Bethpage Black-Black Music EP
Record Label: Self Released
Release Date: March 3, 2012
They call themselves a ‘sickle-pop’ band, the first song on their EP is called ‘Lipstick Colony’, they list Kelly Clarkson as an influence on Facebook, they’re named after the hardest course on a Long Island golf course... Okay, forget the last one, but the signs are already somewhat worrying. This is Bethpage Black from Long Beach, CA (stop thinking about whatever band you’re thinking about now... unless it happens to be Bethpage Black. In that case, continue) and today we are listening to their new EP, the spectacularly named, Black Music. Bethpage Black are, of course, the world’s first (and only) ‘sickle-pop’ band and are made up of Matt Carmichael (vocals), Davin Givhan (guitar), Vivien Larena (bass) and Steve Coy (drums). Never one to judge (said as a reviewer), I’ll put away my preconceptions and go into with open ears.
What do I encounter? Well, the EP kicks off with ‘Lipstick Colony’. Shredding? Check. Synthesizers? Scathing, overconfident lyrics? Check. Can I have my preconceptions back? Maybe not just yet. Yes, it’s cheesy, unoriginal, and lacking any character, but it is catchy as hell, and it does the job that every pop song strives to. The chorus is quite irresistible and certainly carves a home for itself in the memory. ‘Make Sure It Hurts’ is a huge improvement. Still ridiculously catchy, it’s more of a straight up pop-rock song, Carmichael’s vocals are quite flawless and it ends with a good old-fashioned scream, which is always welcome.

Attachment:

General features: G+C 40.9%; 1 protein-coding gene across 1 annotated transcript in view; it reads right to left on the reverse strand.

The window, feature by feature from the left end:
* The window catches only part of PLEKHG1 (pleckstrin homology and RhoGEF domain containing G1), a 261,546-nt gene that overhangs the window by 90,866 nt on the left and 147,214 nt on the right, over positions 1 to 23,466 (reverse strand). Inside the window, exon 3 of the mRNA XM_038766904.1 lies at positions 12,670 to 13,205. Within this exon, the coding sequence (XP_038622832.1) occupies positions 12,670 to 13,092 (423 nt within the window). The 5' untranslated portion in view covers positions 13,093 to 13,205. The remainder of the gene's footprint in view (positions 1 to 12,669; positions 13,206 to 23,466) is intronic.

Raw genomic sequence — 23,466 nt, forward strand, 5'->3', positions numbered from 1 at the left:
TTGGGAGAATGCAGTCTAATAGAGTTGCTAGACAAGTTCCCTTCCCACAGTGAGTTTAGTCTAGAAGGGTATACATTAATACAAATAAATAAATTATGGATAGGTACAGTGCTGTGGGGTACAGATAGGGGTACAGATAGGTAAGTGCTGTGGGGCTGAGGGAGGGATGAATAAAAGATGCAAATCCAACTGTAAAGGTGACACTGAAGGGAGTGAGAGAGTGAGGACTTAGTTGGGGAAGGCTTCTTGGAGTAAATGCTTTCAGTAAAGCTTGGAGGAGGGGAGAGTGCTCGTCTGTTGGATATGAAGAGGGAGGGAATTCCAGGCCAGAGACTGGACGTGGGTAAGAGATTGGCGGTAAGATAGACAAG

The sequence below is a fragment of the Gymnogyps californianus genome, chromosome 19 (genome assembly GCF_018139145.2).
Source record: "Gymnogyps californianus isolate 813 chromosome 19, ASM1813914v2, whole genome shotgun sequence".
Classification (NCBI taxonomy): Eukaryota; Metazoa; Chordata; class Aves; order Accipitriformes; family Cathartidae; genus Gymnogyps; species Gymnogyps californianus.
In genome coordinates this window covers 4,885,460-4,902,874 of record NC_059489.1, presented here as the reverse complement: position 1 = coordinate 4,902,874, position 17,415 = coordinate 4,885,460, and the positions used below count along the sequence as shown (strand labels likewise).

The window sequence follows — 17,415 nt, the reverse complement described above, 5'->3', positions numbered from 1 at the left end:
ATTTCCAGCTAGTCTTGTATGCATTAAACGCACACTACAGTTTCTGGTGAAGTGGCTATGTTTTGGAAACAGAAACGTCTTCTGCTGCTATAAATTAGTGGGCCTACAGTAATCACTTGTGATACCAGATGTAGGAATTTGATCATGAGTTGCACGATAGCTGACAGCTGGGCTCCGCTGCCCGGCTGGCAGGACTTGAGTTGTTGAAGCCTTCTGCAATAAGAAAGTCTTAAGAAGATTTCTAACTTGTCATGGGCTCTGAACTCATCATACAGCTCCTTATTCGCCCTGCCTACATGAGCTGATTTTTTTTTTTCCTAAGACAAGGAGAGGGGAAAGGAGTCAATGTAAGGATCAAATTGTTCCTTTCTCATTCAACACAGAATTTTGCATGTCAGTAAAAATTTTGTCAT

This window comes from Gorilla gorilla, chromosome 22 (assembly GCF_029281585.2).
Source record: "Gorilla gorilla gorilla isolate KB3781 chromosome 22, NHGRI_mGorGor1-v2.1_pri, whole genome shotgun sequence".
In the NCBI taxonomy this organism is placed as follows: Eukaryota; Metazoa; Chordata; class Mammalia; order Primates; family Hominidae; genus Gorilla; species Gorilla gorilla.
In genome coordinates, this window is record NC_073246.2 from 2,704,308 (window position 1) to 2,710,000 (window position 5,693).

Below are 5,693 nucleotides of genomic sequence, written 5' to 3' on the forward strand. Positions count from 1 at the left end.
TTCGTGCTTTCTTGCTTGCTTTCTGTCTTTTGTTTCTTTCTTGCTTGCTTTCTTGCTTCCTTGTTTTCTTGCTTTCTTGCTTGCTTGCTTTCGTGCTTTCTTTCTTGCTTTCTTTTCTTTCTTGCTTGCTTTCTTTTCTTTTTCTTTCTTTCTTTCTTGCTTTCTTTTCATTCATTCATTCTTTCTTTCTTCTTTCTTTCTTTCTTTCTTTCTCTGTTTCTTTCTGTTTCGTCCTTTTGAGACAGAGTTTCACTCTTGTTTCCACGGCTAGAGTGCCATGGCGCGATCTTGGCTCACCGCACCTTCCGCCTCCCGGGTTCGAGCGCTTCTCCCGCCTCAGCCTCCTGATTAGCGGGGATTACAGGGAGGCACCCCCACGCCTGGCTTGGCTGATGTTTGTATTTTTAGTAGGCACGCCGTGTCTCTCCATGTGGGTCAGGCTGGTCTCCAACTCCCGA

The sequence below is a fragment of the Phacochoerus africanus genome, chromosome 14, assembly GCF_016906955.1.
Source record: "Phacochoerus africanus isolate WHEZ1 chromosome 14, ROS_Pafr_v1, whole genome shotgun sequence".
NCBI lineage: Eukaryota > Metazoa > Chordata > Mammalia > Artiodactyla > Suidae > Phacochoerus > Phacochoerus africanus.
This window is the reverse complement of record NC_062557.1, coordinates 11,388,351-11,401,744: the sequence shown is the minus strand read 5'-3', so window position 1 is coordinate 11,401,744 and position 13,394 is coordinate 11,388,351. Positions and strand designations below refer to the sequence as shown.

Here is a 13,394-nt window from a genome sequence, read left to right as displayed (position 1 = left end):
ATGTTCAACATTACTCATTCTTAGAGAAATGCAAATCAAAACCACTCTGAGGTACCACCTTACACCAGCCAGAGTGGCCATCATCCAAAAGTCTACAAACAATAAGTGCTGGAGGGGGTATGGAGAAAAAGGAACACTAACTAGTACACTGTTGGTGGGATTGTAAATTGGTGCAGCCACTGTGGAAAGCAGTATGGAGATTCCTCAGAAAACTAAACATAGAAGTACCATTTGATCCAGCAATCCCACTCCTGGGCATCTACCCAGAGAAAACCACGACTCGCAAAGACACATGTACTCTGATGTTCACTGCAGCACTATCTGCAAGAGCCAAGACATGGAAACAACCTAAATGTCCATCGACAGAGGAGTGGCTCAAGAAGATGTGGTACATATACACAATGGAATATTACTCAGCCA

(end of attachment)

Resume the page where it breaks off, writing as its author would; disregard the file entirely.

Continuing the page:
'I’ve Got Friends' is acoustic and quite the opposite of the opener. Lyrically it’s quite depressing, in a vaguely endearing way, Carmichael’s vocals are strong again, and it’s the best track on the release. ‘Losing My Nerve’ is the main single off the EP. I very rarely use the word awesome in a review, but the starting combination of piano and riff, is quite awesome. Succeeding where the opener failed, ‘Losing My Nerve’ is filled with confidence and is deliciously bombastic. The lyrics aren’t quite poetry (the narrator’s loved one is apparently ‘as perfect as a cellar door’), but they do the job in catchiness. The last track is a remix of the aforementioned ‘Make Sure It Hurts’ and is basically needless, and should probably just be ignored.
So, all-in-all, Black Music is never going to win any awards for innovation, however it is a stellar release. Indeed, the opener and close were fairly bad, but the middle three tracks are well worth multiple listens, and are a sign of good things to come from Bethpage Black.